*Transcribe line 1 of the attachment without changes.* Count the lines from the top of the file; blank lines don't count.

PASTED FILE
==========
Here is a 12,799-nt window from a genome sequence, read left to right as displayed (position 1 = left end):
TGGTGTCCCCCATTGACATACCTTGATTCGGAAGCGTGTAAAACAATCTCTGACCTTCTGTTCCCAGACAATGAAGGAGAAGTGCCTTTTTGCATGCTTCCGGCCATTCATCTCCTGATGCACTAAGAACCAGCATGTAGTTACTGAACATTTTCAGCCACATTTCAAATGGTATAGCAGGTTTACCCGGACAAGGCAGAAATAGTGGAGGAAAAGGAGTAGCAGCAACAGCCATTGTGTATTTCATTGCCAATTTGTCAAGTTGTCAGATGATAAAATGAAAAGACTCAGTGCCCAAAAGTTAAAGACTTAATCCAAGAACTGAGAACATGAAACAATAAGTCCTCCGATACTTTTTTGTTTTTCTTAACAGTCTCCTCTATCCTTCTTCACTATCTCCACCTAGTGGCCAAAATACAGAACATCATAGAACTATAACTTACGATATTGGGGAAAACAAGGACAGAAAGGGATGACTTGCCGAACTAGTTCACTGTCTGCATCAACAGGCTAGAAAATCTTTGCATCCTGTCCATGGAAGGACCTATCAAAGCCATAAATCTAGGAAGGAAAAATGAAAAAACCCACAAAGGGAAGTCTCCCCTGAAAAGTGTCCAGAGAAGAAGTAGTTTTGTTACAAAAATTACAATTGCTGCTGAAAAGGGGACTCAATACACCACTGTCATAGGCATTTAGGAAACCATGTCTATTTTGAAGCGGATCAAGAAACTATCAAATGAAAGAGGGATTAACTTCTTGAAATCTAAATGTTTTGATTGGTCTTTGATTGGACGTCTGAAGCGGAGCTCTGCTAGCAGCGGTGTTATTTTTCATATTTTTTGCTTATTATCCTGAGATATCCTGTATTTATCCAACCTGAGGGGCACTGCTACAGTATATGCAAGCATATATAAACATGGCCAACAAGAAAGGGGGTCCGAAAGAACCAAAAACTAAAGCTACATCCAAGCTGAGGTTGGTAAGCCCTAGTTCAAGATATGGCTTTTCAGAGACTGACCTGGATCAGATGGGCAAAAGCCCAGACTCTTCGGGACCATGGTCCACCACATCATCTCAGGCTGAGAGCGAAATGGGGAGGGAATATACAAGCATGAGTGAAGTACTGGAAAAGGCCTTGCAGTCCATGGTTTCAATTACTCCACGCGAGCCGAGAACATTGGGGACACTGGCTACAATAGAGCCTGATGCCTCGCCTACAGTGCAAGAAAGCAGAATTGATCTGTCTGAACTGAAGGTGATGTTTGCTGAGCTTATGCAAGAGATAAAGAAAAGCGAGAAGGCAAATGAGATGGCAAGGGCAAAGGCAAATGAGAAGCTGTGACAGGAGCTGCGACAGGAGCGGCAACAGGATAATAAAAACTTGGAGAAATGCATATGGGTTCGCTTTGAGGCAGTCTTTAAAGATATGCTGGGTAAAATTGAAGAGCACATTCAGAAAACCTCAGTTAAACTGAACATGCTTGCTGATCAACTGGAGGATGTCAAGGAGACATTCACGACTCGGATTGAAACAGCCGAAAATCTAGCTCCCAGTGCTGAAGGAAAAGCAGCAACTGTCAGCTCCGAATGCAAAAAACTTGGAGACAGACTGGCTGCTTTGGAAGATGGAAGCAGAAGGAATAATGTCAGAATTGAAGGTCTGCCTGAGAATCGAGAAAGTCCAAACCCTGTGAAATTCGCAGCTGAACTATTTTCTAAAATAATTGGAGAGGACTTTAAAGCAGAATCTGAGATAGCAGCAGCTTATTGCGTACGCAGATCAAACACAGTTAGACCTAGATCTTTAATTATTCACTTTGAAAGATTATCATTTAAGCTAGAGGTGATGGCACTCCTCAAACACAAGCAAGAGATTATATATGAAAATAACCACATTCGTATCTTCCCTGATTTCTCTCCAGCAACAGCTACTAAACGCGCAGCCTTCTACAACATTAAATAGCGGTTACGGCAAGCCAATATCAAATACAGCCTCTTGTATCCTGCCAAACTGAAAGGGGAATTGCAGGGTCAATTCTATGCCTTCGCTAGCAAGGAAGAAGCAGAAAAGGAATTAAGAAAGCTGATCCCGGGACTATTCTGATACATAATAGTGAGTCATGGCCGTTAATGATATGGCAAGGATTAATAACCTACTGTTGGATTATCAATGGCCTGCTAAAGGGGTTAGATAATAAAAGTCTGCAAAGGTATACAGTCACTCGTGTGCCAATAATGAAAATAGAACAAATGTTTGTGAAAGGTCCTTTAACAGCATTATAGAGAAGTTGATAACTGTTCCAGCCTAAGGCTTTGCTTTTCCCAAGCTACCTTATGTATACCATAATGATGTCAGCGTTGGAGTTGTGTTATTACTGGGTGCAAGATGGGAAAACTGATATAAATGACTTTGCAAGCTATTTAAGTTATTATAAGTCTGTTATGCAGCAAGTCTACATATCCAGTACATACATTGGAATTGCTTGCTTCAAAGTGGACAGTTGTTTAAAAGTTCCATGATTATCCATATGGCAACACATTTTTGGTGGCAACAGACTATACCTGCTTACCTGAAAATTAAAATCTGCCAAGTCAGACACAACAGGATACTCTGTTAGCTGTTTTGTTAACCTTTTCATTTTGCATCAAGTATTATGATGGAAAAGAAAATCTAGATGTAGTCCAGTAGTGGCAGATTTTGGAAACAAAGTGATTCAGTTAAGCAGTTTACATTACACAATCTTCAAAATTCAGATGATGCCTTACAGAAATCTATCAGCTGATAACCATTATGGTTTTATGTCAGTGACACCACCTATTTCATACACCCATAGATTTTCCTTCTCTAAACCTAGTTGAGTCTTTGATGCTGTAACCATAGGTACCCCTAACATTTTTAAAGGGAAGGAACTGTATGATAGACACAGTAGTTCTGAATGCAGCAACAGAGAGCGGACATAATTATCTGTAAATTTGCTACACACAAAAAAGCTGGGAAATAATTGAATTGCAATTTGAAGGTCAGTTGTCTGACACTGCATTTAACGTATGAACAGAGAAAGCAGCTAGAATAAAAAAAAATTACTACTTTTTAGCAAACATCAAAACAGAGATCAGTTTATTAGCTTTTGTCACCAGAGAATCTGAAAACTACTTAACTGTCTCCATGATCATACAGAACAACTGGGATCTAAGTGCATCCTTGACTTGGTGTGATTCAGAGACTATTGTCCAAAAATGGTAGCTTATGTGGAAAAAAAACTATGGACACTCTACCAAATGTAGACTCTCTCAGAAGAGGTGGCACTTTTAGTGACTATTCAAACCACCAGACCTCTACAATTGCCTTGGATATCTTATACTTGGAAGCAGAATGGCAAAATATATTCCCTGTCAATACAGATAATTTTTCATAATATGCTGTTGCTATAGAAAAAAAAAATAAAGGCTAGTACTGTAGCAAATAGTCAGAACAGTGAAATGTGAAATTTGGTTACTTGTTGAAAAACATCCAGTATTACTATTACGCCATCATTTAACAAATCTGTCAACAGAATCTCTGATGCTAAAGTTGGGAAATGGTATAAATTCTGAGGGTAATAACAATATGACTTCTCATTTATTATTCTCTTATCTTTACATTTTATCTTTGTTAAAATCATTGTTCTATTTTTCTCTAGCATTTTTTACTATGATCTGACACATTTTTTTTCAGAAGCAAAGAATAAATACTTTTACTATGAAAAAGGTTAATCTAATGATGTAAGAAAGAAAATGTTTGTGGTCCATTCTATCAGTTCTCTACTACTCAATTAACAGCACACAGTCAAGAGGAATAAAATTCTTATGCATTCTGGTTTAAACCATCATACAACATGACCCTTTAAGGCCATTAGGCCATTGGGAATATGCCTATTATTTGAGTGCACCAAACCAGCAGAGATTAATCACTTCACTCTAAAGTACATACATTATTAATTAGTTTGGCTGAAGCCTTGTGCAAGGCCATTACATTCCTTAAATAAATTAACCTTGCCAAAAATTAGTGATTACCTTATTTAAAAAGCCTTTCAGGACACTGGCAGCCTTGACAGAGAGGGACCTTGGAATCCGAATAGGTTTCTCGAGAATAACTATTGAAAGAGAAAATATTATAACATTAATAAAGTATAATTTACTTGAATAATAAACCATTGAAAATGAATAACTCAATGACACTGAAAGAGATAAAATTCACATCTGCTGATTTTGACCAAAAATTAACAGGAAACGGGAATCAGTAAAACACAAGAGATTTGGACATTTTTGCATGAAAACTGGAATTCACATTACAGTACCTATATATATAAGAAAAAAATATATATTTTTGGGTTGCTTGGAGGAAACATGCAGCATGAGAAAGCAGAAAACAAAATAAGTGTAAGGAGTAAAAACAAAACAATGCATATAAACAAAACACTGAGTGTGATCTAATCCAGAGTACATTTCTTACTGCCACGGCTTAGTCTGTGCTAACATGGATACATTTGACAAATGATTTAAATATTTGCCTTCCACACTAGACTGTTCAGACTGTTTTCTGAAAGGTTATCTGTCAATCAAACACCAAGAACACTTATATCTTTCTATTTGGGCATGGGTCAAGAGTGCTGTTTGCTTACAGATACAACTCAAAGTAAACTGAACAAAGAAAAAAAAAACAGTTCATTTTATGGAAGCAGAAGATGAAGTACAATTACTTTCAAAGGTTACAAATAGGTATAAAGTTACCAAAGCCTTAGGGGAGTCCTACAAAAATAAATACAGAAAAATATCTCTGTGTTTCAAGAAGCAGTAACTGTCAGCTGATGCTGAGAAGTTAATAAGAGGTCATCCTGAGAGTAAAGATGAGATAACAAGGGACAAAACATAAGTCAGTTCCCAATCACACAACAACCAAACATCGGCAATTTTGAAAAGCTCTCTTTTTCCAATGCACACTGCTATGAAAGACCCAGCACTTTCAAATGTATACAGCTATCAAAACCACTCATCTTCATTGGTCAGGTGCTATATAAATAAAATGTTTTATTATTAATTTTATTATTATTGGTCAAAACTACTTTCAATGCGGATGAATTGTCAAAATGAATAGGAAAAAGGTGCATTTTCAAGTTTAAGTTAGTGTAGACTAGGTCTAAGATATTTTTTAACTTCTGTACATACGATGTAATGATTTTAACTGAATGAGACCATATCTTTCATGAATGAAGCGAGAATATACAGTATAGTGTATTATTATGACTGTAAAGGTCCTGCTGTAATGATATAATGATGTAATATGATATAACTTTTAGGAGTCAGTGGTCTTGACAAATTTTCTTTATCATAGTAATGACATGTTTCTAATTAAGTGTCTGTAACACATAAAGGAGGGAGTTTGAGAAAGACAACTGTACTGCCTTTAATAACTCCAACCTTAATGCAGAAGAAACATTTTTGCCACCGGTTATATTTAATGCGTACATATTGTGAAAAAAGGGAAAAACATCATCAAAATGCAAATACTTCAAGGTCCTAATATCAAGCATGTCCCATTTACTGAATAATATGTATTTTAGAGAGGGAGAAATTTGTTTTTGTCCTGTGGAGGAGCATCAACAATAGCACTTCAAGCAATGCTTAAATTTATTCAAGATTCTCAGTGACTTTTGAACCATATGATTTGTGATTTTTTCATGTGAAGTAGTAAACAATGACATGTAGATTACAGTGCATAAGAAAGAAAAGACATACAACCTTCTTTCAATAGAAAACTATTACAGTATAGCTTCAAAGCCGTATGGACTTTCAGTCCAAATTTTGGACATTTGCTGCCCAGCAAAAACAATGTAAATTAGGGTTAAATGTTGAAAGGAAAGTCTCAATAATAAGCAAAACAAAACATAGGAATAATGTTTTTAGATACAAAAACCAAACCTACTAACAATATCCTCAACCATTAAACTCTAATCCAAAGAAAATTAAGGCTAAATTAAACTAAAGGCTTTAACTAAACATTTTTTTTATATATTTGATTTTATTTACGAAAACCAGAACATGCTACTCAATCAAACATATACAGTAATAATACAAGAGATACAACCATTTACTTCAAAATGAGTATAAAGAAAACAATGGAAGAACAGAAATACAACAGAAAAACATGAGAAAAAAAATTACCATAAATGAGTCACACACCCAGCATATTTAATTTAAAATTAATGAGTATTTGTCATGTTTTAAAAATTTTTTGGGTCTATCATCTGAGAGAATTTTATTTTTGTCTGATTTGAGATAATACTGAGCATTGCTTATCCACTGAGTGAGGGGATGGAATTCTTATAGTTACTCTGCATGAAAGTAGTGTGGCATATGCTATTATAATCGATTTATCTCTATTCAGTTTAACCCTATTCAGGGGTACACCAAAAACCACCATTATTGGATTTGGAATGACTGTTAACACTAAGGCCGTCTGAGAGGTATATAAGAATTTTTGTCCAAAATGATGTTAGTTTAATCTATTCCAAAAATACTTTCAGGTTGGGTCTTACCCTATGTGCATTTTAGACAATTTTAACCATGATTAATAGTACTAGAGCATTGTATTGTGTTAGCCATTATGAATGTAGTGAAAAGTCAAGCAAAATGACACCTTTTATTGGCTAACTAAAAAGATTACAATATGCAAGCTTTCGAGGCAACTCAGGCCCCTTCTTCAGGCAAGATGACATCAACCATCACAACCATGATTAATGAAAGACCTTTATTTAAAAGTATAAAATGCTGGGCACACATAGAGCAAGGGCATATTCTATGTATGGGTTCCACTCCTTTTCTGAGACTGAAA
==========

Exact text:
Here is a 12,799-nt window from a genome sequence, read left to right as displayed (position 1 = left end):